Update: The Red Barn Theatre burned to the ground on April 18, 2009. Check here frequently for further developments.
Canada's oldest summer theater is in an unlikely location — an 1870's barn on the south shore of Lake Simcoe. Located 72 kilometers north of Toronto, Ontario, on property owned by the Briars Resort, it takes just over one hour to drive here.
|Yellow flowers and the Red Barn Theatre, before it burned down.|
|Photo © Barb & Ron Kroll|
When we booked our summer theatre package for the Red Barn Theatre and Briars Resort, we expected an enjoyable performance and a relaxing stay. What we didn't anticipate were the stories. Intriguing stories about the theater and resort that rivalled the plays on stage.
Singer Harry Belafonte
The first story we heard about the Red Barn Theatre took place in 1949. Harry Belafonte was a friend of actor, Al Mulock, who converted the building into a theatre. After christening it with a beer bottle on the silo, Belafonte sang an impromptu solo from the rafters.
John Sibbald, president of The Briars, which owns the theatre, remembers Belafonte's visit. He shows us the original heavy wooden crossbeams, now lined with stage lights. Dr. Frank Sibbald, his grandfather's uncle, bought the building in 1877 to stable shorthorn cattle. His father, Jack, leased it to Mulock.
"Look at the floorboards, in front of the seats," he says. "See the wear from the wheels of the horse-pulled hay wagons? They parked in the bay, near the current stage. Farmhands stacked the hay up to the rafters."
Today, the building's crimson exterior is original. Cow stalls house dressing rooms and props. A chicken coop is the box office. The men's washroom holds vivid memories. "When I was 10, my friends and I peaked inside and got the scare of our lives. It was a pen for a massive bull."
Celebrities from Dinah Christie to Barbara Hamilton
Sibbald recalls many performers who graced the Red Barn's stage: Wayne and Shuster, Barbara Hamilton, Luba Goy, Dinah Christie, Tom Kneebone and even Hal Jackman, who later became Ontario's 39th Lieutenant Governor.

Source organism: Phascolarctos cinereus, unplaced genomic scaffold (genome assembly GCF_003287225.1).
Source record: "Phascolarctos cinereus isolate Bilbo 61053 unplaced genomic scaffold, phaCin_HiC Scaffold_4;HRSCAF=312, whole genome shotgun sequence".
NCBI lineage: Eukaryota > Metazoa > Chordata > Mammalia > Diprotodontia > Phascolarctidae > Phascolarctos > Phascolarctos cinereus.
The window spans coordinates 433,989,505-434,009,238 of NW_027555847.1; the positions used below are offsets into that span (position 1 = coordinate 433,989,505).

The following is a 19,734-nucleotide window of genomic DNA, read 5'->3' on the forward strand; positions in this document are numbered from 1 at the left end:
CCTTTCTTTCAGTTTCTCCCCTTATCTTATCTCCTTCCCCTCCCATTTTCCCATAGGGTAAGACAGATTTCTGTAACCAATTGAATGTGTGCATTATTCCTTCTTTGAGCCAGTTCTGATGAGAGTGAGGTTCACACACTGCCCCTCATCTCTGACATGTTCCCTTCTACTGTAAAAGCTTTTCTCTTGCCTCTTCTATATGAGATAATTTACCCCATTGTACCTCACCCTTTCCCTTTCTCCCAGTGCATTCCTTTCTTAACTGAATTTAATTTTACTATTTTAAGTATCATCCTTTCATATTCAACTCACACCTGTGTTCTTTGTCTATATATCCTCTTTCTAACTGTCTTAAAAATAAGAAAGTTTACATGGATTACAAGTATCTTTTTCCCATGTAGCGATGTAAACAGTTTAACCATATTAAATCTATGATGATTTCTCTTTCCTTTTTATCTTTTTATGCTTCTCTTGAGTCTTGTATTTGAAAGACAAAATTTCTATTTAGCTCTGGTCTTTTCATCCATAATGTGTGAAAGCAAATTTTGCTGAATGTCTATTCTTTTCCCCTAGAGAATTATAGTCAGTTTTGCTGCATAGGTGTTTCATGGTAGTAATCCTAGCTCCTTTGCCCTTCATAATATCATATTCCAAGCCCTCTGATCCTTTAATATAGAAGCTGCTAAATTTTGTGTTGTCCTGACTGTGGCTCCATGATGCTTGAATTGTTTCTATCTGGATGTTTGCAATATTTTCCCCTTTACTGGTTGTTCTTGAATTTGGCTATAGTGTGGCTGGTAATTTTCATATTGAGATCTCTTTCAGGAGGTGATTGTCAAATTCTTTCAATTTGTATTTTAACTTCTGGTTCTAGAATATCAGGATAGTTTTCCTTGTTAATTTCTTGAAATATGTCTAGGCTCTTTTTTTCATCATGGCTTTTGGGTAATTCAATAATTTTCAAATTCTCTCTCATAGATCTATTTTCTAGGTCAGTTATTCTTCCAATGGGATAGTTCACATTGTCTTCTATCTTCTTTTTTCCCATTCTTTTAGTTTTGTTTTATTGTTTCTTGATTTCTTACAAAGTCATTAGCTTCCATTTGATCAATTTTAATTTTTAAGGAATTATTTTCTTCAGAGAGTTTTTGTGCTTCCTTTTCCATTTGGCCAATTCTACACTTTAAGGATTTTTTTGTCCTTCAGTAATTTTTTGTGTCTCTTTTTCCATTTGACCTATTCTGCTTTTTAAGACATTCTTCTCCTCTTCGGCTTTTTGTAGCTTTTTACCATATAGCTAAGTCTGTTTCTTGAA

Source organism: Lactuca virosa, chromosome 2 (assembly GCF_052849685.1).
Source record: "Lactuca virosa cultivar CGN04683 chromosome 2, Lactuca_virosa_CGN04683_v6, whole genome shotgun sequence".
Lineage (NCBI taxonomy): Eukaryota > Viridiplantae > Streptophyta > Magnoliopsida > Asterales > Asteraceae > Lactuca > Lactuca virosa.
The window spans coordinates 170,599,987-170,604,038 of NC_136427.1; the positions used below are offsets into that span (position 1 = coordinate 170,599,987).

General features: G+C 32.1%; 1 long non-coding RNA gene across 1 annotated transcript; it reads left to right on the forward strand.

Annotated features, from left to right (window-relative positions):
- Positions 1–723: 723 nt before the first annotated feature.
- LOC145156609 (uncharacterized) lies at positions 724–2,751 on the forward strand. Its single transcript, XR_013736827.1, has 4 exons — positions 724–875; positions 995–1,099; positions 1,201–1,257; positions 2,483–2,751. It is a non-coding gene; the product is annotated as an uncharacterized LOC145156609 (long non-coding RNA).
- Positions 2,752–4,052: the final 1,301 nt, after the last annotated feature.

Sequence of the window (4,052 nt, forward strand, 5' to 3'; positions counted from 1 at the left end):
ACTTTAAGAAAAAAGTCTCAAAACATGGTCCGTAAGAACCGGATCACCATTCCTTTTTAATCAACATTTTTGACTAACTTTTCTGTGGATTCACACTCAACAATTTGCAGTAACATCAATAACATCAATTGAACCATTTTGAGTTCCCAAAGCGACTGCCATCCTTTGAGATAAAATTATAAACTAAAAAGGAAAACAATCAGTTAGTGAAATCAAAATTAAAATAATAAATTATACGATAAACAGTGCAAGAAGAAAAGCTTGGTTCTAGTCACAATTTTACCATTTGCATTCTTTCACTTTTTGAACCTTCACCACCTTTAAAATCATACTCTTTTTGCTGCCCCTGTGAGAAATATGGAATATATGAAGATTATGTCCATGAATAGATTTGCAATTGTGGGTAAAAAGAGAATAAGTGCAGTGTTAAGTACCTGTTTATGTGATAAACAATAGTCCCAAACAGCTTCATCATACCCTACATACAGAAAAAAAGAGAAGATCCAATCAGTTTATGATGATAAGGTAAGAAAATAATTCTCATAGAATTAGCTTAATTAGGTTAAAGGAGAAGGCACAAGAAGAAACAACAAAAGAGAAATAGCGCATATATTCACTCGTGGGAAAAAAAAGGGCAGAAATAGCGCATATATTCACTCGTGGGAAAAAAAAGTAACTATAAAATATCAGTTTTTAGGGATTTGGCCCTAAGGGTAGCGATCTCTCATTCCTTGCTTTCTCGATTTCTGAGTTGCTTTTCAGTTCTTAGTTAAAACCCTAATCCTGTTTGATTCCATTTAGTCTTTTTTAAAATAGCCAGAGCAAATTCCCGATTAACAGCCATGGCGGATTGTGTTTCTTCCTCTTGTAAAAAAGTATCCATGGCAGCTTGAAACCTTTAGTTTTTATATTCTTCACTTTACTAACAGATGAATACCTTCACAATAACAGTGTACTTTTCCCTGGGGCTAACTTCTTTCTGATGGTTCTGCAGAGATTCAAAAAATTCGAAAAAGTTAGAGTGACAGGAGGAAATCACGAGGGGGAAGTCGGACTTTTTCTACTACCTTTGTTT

In 1972, the theatre's financial problems resulted in its sale to developers who planned to demolish the structure to build houses. John Sibbald became president of a "Save the Red Barn" committee, which eventually became The Lake Simcoe Arts Foundation. His company, Briars Estates Limited, purchased the building in 1974, to ensure its survival. The Sibbalds maintain the grounds and donate their use to the theatre.
Briars Resort, just a three-minute stroll away, exudes as many stories as the Red Barn. The library and drawing rooms (now guest lounges) in the original manor house, display family heirlooms. Sibbald shows us light fixtures purchased, years ago, from Toronto's Casa Loma.
|Barbara and John Sibbald, innkeepers at The Briars, examine Lake Simcoe region map.|
|Photo © Barb & Ron Kroll|
"Dr. Frank bought this Regency-style manor house from retired British Royal Navy Captain, William Bourchier, who built it in 1840," he says. "Bourchier named it The Briars after a friend's house, The Briars, in St. Helena. During his exile, Napoleon lived there until his own residence was built."
Briars Resort packages
The west wing houses the Manor Dining Room. One of the pleasures of our theatre-inn-meal package was the hassle-free convenience. After a leisurely dinner of pistachio-crusted salmon and chocolate crème brulée, we strolled to the Red Barn Theatre for a light-hearted comedy. Back at The Briars, we enjoyed ballads by a guitarist in Drinkwaters Lounge. What a treat, not worrying about parking and a late drive back to Toronto!
Resort activities tempted us the following morning after our bountiful breakfast buffet — tennis, yoga, hiking, a bike tour in Sibbald Point Provincial Park, golfing at The Briars Golf Club, kayaking and a wildlife-viewing cruise on the Lady Simcoe. We opted for a historical tour of the buildings, grounds and beautiful gardens.
On- or off-tour, John, his wife Barbara, their younger sons Andrew and Hugh Sibbald, and their wives have many stories to tell. Just ask them about the peacock house, garden parties, summer dances and why they named a wing after humourist, Stephen Leacock.
Briars Resort: www.briars.ca